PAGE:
Inside Higher Education
Sept. 9, 2005
Was Big Brother Watching?

Ever since September 11, civil liberties groups have expressed fear that
law enforcement agencies would use the fight against terror groups as an
excuse to monitor the activities of non-violent campus groups that
oppose administration policies. And ever since 9/11, Bush administration
officials have said that the civil liberties groups have nothing to fear
and that law enforcement is focused on real terror threats.

Documents released by the Michigan branch of the American Civil
Liberties Union, however, suggest that some campus groups that have
never engaged in terrorist activities have been monitored as if they
were terror threats.

Using the Freedom of Information Act, the ACLU obtained a Federal Bureau
of Investigation report on a 2002 meeting involving the FBI, the
Michigan State police and other law enforcement agencies to discuss
groups in Michigan "thought to be involved in terrorist activities."

Among the groups monitored was By Any Means Necessary, a University of
Michigan group (also active elsewhere) devoted to defending affirmative
action. The group has been active throughout the long legal debate over
whether the university's approach to affirmative action was
constitutional, and in the two years since the Supreme Court upheld
affirmative action, the group has continued to go strong. It is
currently fighting a referendum to ban affirmative action in the state
of Michigan.

In the FBI document, a detective whose identity was redacted reported on
rallies organized by By Any Means Necessary. The report also noted that
past activities by the group "have been peaceful," and did not explain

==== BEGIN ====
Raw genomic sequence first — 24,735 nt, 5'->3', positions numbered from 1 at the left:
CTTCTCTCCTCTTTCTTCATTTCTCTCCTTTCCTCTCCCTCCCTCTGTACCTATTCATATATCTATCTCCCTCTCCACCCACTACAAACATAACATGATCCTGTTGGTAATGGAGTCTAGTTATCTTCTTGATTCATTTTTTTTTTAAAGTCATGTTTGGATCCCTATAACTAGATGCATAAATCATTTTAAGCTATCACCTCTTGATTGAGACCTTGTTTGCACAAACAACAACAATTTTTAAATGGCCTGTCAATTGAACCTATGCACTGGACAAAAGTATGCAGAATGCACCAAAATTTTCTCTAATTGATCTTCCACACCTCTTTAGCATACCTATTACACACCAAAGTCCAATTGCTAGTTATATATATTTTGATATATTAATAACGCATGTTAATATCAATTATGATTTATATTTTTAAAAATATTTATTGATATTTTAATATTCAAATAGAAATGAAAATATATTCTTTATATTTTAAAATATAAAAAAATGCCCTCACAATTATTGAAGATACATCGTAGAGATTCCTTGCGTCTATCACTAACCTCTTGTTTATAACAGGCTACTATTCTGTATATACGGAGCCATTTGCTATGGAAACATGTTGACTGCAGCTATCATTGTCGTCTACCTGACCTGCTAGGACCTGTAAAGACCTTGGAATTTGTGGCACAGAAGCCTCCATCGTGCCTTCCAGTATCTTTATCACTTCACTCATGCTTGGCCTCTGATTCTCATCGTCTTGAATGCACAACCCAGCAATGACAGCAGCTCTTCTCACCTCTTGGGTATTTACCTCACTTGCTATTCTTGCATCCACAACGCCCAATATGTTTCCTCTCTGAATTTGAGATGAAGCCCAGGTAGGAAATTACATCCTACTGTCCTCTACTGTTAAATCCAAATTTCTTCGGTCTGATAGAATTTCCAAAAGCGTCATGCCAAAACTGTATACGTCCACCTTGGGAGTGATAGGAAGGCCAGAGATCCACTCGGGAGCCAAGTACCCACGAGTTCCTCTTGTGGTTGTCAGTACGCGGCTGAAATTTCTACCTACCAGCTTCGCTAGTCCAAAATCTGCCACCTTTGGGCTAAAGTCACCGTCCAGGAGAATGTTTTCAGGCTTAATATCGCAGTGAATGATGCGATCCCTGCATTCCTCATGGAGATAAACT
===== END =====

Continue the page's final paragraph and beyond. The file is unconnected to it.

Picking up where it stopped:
why the group was included in a report about groups that could be
terrorist organizations. Another group in the report, the Direct Action
Group, has many student members opposed to U.S. foreign policy.

The ACLU, in releasing the information, condemned law enforcement groups
for monitoring the activities of legal campus groups.

"Labeling political advocacy as 'terrorist activity' is a threat to
legitimate dissent which has never been considered a crime in this
country," said Kary Moss, executive director of the Michigan ACLU. She
added that "spying on people who simply disagree with our government's
policies is a tremendous waste of police resources."

By Any Means Necessary has never been accused of being a terrorist
group. Its name comes from Malcolm X, and while it has organized many
protests, it has never been charged with violence of any sort and its
Web site mentions very traditional, legal ways of achieving its goals
(through the courts and elections, for example).

The group released a statement denouncing law enforcement groups for
watching their activities. "The American people do not want their
government spying on its own citizens," the statement said. "The
outrageous offense to basic civil liberties in spying on BAMN is
highlighted by the fact that the FBI report itself admits that BAMN has
no history of violence. We have held hundreds of peaceful demonstrations
and organized intensive litigation aimed at the defense of affirmative
action and civil rights generally."

The Michigan State Police released a statement of its own, defending the
monitoring of the activists groups as necessary to assure that protests
that they were planning were conducted peacefully. The police statement
said that there was no "spying," but rather information was gathered
from public sources.

- Scott Jaschik